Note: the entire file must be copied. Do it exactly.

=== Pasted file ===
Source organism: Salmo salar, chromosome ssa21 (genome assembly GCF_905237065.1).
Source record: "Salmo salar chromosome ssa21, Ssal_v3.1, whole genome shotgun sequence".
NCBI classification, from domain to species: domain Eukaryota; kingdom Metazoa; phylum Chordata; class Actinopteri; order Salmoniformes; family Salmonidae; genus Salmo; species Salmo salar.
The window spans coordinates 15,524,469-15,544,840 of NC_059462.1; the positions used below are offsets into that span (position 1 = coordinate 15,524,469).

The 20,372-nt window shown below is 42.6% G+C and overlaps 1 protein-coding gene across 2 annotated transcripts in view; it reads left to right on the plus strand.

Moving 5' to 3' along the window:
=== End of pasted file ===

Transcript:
Source organism: Salmo salar, chromosome ssa21 (genome assembly GCF_905237065.1).
Source record: "Salmo salar chromosome ssa21, Ssal_v3.1, whole genome shotgun sequence".
NCBI classification, from domain to species: domain Eukaryota; kingdom Metazoa; phylum Chordata; class Actinopteri; order Salmoniformes; family Salmonidae; genus Salmo; species Salmo salar.
The window spans coordinates 15,524,469-15,544,840 of NC_059462.1; the positions used below are offsets into that span (position 1 = coordinate 15,524,469).

The 20,372-nt window shown below is 42.6% G+C and overlaps 1 protein-coding gene across 2 annotated transcripts in view; it reads left to right on the plus strand.

Moving 5' to 3' along the window: